Also referred to as urothelial cell carcinoma, transitional cell carcinoma forms in the lining of the renal pelvis, or the space within the kidney where urine collects before it is expelled into the bladder. It comprises around 5% to 10% of kidney cancer diagnoses in adults and is strongly linked to tobacco use, as well as exposure to certain chemicals and taking large amounts of pain medicines like phenacetin.

As opposed to kidney cancer, people with transitional or urothelial cell carcinoma usually report the following symptoms:

  • Blood in their urine
  • Unrelenting back pain
  • Frequent or painful urination
  • Extreme fatigue
  • Unexplained weight loss

A combination of surgery and chemotherapy is often used to treat transitional or urothelial cell carcinoma. Some patients may also be candidates for promising new therapies such as fulguration, a procedure that uses electrical currents to destroy cancerous tissues or intrapelvis chemotherapy gel (Jelymto).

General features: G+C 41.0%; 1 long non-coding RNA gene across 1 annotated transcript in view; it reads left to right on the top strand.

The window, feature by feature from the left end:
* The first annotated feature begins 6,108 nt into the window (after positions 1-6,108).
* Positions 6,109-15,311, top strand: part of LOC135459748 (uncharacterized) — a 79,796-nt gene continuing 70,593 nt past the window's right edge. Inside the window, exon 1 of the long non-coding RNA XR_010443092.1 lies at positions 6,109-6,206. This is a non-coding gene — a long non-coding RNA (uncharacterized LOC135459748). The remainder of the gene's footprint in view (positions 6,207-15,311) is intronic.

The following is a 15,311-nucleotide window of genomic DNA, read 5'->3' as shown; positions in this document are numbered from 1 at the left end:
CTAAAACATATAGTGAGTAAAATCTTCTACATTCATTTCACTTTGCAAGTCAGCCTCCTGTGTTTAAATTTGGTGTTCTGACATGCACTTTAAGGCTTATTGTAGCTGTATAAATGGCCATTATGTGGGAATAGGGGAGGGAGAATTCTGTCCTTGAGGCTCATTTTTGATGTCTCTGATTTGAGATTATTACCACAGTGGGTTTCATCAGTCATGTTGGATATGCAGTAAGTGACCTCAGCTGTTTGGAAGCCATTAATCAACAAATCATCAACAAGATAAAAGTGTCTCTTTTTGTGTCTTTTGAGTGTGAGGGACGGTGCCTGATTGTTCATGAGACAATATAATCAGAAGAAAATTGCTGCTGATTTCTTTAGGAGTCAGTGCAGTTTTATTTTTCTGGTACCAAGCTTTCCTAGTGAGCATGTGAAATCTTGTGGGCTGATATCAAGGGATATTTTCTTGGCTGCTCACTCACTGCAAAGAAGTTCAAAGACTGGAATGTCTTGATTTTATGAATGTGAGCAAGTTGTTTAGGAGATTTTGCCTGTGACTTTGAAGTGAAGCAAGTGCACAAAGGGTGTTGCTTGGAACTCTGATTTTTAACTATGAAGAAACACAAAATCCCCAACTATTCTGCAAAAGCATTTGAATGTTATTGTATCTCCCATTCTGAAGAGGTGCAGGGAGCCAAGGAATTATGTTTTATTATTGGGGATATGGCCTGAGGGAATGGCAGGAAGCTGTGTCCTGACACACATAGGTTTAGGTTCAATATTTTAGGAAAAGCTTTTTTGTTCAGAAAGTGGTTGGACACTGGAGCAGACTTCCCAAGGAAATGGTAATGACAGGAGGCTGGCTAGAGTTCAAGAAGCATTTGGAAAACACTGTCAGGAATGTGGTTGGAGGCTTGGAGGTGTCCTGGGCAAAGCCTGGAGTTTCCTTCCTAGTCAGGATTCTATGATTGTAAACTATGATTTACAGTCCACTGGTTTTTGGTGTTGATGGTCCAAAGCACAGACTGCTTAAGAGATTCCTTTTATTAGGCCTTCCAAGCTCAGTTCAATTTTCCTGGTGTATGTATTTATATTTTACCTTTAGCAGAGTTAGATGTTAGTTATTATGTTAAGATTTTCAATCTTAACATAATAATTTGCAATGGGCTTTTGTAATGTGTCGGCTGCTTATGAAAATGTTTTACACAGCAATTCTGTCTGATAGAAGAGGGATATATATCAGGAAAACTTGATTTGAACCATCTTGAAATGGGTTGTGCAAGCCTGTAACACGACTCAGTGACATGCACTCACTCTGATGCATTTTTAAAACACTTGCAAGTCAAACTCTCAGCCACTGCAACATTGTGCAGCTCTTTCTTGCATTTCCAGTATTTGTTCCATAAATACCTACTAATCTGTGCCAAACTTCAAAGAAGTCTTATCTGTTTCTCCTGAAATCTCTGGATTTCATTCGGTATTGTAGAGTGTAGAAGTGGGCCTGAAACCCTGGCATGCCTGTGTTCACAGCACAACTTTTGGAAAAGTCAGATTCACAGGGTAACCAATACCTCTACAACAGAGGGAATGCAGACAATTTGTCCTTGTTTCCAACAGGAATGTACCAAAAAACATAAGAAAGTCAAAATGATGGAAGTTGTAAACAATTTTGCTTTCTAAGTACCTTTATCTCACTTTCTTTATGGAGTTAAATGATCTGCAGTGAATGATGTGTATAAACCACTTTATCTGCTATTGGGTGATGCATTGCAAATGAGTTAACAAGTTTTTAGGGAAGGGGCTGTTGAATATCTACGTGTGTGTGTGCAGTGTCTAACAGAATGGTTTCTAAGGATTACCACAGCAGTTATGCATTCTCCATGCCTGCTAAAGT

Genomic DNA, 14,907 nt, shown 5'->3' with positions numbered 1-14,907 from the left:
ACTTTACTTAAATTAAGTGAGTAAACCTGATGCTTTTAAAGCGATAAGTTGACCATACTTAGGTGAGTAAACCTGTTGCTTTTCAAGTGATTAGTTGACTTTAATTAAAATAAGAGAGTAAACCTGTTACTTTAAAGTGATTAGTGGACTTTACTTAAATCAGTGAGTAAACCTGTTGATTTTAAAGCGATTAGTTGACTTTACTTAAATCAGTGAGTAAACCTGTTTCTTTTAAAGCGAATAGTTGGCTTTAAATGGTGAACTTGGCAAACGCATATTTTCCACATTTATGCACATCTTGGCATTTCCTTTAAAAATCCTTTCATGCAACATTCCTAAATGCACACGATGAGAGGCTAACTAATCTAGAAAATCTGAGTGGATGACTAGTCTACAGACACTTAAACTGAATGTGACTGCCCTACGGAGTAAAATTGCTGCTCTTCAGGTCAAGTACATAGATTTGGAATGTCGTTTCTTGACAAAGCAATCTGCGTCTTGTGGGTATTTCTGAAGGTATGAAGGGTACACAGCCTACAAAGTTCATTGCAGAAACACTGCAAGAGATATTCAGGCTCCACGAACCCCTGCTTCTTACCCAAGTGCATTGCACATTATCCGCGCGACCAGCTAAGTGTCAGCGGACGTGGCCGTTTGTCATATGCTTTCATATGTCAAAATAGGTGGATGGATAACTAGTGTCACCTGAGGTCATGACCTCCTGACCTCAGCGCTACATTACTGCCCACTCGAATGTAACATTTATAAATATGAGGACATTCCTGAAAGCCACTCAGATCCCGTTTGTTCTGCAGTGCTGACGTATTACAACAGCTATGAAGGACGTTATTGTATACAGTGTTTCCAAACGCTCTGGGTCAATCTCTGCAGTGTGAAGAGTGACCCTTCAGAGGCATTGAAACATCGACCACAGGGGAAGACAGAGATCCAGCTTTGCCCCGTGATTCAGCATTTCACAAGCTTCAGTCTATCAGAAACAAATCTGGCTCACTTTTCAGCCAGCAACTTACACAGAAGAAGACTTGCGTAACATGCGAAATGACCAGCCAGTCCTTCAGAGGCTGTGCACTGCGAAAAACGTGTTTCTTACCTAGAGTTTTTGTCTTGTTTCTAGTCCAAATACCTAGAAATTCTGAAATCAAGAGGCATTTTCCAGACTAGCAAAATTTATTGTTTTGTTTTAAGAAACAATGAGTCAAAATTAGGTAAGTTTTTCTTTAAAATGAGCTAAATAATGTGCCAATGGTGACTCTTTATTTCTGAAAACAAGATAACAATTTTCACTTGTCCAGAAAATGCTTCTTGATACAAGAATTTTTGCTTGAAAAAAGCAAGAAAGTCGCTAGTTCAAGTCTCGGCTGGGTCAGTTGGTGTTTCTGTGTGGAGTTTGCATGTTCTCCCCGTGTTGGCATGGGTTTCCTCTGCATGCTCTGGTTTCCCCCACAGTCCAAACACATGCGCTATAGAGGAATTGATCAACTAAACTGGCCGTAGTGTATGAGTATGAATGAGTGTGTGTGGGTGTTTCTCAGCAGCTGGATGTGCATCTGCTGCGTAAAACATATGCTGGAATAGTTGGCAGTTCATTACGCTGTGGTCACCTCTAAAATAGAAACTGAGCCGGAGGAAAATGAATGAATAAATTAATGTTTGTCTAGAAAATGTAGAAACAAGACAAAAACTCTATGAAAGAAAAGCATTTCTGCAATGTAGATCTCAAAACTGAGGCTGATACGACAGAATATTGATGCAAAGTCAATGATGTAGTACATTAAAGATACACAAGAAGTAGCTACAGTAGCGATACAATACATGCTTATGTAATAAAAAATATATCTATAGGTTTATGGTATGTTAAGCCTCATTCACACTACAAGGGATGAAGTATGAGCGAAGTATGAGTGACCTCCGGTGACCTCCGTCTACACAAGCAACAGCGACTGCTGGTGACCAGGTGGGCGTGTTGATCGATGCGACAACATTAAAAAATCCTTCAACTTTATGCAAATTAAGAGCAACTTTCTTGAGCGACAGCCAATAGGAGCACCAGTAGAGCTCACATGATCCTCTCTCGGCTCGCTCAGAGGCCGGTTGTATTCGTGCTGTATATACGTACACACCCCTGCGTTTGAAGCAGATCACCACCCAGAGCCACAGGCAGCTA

Renal sarcoma

Renal sarcoma is a rare type of kidney cancer that originates in the soft tissues of the kidney, such as the connective tissue that encapsulates the kidney (the “capsule”) and surrounding fatty layers. They account for less than 1% of kidney tumors. A combination of surgery, chemotherapy and radiation is used to address this cancer, which is known to recur following initial treatment. In these cases, additional treatments are often recommended. 

The signs and symptoms of renal sarcoma are much the same as other types of kidney cancer, often involving:

  • A lump around the lower back or side
  • Low back pain on one side
  • Blood in the urine
  • Unexplained weight loss
  • Fever


Although rare, it’s possible for lymphoma—or cancer of the lymph system—to affect the kidneys without being present in other areas of the body. More commonly, though, lymphoma originates in lymphocytes in the lymph nodes, bone marrow, thymus or spleen and travels to the kidneys. People who develop kidney lymphoma often have late-stage cancer and experience noticeable changes in health, which can include: